Rogers, Harris vie for District 3 seat
by Tim Lockette
Oct 29, 2012 | 3914 views |  0 comments | 19 19 recommendations | email to a friend | print
John Andrew Harris
John Andrew Harris
MONTGOMERY — To John Andrew Harris, Alabama's District 3 is a classic Democratic big tent: a patchwork of black urban-dwellers, Auburn University students and rural whites who are all just waiting for the handshake of a politician willing to listen.

"I've got a good feeling for elections, and I think this one is going to surprise some people," he said.

To Rep. Mike Rogers, District 3 is the constituency: the people who've elected him time and again, people Rogers describes as fundamentally conservative and primarily concerned with economic growth.

"I'd like to see regulators move to Wall Street, where the problems are, and get off of local banking, because they're killing growth," he said.

One week from today, voters will decide which man will represent District 3, a district that covers a wide swath of eastern Alabama, from the northern fringe of the Black Belt to the sparsely-populated, heavily white Appalachian foothills of Cleburne County.

Harris is from Opelika, on the southern end of the district. Rogers is from Anniston, the district's northern anchor. It's a difference that shows up in each man's view of politics — and each man's approach to winning the district.

'Across political party'

"I'm not ashamed to say I grew up in the projects," said Harris, the Democratic nominee.

Harris worked for 34 years as a food preparer in the child nutrition department of Auburn City Schools. Along the way, he developed an interest in politics, serving first on the Opelika City Council, then winning election to the Lee County Commission, a position he's held for the last 16 years.

Harris said he is the first African-American elected to the commission, and the only Democrat currently serving. He said his experience working across lines of party and race gives him a skill Congress needs. The Republican House currently in place is too partisan to get things done, he said.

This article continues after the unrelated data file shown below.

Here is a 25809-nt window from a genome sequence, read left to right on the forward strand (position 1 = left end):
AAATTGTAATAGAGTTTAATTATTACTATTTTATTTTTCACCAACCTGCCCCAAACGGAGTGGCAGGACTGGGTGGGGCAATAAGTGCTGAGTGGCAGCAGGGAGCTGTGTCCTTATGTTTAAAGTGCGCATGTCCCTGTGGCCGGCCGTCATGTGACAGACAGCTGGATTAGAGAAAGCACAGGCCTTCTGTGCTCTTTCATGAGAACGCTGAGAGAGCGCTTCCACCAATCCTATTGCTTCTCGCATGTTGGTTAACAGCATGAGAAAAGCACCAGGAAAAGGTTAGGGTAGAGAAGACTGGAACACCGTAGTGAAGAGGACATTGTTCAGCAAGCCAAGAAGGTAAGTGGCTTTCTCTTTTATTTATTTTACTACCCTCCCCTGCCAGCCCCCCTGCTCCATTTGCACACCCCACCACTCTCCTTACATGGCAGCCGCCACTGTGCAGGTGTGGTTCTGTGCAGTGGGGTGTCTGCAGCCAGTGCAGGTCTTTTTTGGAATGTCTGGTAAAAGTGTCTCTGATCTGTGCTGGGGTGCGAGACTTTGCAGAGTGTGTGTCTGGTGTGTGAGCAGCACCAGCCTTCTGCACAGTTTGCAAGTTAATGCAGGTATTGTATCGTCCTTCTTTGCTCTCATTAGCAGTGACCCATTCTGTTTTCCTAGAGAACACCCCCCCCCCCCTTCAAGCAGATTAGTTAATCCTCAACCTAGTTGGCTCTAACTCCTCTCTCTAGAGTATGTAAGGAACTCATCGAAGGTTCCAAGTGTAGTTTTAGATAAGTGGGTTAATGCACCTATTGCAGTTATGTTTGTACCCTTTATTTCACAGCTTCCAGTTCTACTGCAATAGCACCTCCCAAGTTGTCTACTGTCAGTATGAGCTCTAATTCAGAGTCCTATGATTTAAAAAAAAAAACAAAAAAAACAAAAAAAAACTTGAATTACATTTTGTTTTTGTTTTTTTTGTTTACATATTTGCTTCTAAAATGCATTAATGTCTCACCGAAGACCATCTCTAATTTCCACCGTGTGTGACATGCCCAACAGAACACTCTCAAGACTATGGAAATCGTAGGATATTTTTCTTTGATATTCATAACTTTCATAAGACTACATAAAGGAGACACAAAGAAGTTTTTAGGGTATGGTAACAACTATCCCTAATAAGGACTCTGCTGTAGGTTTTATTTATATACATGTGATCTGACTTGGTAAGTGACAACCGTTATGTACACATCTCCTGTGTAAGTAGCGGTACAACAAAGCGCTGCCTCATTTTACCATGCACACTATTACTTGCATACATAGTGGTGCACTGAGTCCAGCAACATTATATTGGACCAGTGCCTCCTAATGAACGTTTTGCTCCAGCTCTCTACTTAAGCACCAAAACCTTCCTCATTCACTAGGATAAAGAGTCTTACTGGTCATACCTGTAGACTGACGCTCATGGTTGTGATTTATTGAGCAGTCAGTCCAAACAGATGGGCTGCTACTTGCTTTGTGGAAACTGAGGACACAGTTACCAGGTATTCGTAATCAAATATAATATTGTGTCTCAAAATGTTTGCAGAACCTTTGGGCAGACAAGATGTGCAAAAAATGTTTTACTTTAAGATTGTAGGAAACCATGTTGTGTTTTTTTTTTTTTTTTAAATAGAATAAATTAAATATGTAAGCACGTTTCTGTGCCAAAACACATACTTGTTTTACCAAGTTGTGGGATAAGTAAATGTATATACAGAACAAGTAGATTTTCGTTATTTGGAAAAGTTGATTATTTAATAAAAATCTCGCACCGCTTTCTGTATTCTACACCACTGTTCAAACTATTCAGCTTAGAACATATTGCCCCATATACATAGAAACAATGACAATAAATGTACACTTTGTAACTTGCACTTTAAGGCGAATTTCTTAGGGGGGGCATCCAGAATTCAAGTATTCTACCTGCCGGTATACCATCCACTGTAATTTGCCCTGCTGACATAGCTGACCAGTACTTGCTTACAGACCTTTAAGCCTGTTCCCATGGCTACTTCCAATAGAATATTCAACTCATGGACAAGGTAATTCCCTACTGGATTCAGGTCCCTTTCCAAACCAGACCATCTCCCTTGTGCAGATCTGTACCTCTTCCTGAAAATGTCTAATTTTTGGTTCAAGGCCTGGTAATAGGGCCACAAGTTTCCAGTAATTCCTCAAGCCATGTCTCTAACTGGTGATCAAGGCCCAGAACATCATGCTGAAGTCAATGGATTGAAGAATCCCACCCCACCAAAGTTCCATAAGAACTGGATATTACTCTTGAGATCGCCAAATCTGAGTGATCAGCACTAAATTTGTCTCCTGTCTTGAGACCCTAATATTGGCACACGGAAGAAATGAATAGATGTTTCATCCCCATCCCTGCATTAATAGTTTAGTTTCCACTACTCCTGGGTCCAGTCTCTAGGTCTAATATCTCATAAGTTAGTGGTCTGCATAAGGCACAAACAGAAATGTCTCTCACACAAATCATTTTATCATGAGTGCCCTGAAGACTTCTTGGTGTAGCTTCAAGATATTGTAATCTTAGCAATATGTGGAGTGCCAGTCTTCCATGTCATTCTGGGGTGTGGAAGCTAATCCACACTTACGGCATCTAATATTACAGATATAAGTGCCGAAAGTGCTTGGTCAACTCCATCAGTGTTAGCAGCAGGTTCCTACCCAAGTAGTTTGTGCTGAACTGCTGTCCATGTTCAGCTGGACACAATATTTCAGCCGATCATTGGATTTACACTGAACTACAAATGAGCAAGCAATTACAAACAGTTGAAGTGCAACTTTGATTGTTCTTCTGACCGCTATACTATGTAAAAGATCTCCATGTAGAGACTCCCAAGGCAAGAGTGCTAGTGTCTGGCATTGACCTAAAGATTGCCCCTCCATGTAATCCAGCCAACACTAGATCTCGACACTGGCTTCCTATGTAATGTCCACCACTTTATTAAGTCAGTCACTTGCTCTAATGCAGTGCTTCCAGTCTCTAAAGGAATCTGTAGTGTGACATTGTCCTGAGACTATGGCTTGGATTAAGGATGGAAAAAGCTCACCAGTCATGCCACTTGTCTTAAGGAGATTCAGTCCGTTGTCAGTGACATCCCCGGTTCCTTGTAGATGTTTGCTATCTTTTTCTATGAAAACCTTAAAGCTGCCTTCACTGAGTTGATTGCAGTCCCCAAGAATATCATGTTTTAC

"You've got to work across political party," Harris said. "That's not what they're doing now in Congress. Their agenda is to get rid of the president, and they're putting party above the country."

Harris said he supported the Affordable Care Act and wants to protect federal funding for programs Republican cost-cutters sometimes dismiss — like school lunch programs.

"Some of these kids, when they eat breakfast in the breakfast program and lunch at school, those are the only meals they'll eat that day," he said.

Harris said he is opposed to gay marriage, based on his religious principles as a Christian. On defense spending, he said "we should keep up with what we need to keep up," maintaining an ability to fight two wars at once.

"We're spending more than China and Russia put together," he said. "My understanding is that we're in pretty good shape."

Still, he said he's just as concerned about providing services to veterans who are coming back. He said he'd like to see a jobs program focused on rebuilding building the nation's infrastructure.

"I'm not a person who wants to spend, spend, spend," he said. "But we've spent a lot of money on foreign countries. What's wrong with taking care of America?"

His own war for the District 3 seat has almost no funding at all. Federal campaign documents show that Harris has a little more than $3,000 in campaign money, much of it from a loan.

The situation was much the same for Steve Segrest, the Democratic nominee for the seat in 2010. Segrest spent almost nothing, and openly acknowledged that he ran largely to provide voters an option in a district that had become securely Republican.

To win the race, Harris will also have to overcome a recent gaffe. A biography on his website originally identified Harris as the former manager of a school child nutrition program. Actually, he was a cook and server in school lunchrooms. When the Opelika-Auburn News caught the error, Harris' website went down for a week.

Harris said the error was something he'd noticed and asked a staffer to correct, though the correction didn't get done. He said the staffer, a volunteer, is still working for him.

"She's a good person," he said. "She was just overwhelmed."

Even so, Harris said he sees a path to the Congressional seat through old-fashioned Democratic coalition building. He said there are 30,000 eligible black voters still unregistered in Montgomery County, part of which is in the 3rd District, though he's working on registration efforts. He said college students and educators are excited about his campaign, and are volunteering. And he said he is capable of winning over would-be Republicans in white, rural areas.